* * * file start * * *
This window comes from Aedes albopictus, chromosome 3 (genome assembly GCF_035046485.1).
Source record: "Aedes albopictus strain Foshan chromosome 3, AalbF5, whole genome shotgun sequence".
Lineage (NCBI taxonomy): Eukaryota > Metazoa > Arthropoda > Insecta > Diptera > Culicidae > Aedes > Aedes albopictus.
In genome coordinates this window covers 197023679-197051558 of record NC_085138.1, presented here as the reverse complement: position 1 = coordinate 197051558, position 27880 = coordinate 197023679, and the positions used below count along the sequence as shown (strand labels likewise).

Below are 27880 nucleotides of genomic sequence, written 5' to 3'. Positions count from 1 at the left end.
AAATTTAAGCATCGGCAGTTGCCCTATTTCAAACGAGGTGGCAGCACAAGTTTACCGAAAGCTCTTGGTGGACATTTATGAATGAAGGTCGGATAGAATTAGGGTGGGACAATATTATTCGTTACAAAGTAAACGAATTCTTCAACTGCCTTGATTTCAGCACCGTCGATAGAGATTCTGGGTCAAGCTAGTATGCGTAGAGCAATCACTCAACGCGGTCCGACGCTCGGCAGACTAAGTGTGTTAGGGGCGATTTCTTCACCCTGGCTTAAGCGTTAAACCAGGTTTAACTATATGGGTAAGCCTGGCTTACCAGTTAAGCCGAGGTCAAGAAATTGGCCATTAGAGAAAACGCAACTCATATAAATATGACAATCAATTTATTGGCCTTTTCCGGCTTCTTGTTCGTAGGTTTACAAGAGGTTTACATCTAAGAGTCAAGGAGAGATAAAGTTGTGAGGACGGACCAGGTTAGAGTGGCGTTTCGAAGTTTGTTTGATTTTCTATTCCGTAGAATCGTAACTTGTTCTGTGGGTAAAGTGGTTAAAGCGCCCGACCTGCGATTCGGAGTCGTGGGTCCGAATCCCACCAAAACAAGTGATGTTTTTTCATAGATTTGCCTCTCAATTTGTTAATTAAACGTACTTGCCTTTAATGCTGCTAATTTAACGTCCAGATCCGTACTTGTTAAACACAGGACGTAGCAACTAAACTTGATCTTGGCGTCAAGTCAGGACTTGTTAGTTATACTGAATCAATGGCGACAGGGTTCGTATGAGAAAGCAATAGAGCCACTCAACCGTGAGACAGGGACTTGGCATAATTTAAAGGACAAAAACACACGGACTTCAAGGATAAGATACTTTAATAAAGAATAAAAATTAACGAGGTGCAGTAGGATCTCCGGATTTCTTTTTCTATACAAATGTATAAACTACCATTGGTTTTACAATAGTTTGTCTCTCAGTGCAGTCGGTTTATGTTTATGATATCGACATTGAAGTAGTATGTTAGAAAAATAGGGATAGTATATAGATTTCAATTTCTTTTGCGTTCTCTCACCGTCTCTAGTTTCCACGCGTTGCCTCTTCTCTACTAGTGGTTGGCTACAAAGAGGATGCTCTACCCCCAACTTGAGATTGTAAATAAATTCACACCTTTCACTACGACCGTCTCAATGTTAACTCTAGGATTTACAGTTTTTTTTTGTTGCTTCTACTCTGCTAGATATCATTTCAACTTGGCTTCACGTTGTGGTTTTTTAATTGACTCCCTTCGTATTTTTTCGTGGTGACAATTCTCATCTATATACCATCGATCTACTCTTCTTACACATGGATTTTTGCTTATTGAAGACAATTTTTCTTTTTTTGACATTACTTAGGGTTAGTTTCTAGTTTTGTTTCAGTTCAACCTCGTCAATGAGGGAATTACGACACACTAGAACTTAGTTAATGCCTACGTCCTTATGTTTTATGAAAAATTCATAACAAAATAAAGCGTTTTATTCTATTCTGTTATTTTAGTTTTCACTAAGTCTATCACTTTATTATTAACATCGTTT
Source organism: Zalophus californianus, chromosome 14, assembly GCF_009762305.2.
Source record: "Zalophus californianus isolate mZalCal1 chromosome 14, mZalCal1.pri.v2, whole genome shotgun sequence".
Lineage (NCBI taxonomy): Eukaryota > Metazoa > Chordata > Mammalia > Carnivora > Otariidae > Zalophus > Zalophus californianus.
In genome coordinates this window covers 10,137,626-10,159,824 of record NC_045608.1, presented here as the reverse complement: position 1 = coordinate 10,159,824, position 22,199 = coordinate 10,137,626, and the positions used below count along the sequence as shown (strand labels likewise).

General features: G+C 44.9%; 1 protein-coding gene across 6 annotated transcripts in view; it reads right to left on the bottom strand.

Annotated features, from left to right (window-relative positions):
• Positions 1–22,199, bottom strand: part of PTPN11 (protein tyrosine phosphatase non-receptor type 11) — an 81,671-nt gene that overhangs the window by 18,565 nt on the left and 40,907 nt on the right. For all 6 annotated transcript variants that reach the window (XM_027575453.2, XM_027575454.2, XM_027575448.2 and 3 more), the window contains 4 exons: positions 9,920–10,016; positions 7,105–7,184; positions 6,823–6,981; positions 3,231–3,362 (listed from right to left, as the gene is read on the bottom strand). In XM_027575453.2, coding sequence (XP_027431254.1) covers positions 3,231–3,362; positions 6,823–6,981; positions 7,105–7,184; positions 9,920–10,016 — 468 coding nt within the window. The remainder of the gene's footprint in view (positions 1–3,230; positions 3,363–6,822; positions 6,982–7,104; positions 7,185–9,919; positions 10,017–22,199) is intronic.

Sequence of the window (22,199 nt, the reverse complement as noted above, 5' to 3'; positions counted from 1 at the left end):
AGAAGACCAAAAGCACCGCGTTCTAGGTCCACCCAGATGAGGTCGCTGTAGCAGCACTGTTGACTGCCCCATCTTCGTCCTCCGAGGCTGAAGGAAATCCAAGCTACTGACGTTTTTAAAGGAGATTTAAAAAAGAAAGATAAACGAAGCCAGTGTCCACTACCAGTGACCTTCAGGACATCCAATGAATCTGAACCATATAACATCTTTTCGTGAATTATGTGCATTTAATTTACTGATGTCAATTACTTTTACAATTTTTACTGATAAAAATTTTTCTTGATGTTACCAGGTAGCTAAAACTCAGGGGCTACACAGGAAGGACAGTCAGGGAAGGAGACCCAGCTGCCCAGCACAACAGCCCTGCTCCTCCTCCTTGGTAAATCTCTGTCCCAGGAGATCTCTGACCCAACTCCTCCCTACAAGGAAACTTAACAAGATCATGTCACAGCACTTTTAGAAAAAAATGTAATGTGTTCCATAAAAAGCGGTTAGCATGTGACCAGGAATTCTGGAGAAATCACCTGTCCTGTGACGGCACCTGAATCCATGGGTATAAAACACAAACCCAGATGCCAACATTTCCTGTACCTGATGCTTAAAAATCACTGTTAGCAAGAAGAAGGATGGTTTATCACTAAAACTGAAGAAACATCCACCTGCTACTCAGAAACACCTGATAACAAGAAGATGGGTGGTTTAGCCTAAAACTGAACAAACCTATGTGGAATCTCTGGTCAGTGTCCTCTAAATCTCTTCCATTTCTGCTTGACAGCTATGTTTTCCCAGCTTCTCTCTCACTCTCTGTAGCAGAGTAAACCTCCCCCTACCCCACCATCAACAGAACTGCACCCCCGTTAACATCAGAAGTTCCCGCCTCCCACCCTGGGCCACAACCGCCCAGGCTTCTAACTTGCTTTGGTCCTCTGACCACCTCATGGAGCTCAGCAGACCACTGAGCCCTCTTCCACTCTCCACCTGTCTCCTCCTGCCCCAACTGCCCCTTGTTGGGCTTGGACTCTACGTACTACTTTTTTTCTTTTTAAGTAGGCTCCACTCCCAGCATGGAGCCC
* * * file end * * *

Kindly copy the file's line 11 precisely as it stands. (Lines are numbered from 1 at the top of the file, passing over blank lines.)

General features: G+C 44.9%; 1 protein-coding gene across 6 annotated transcripts in view; it reads right to left on the bottom strand.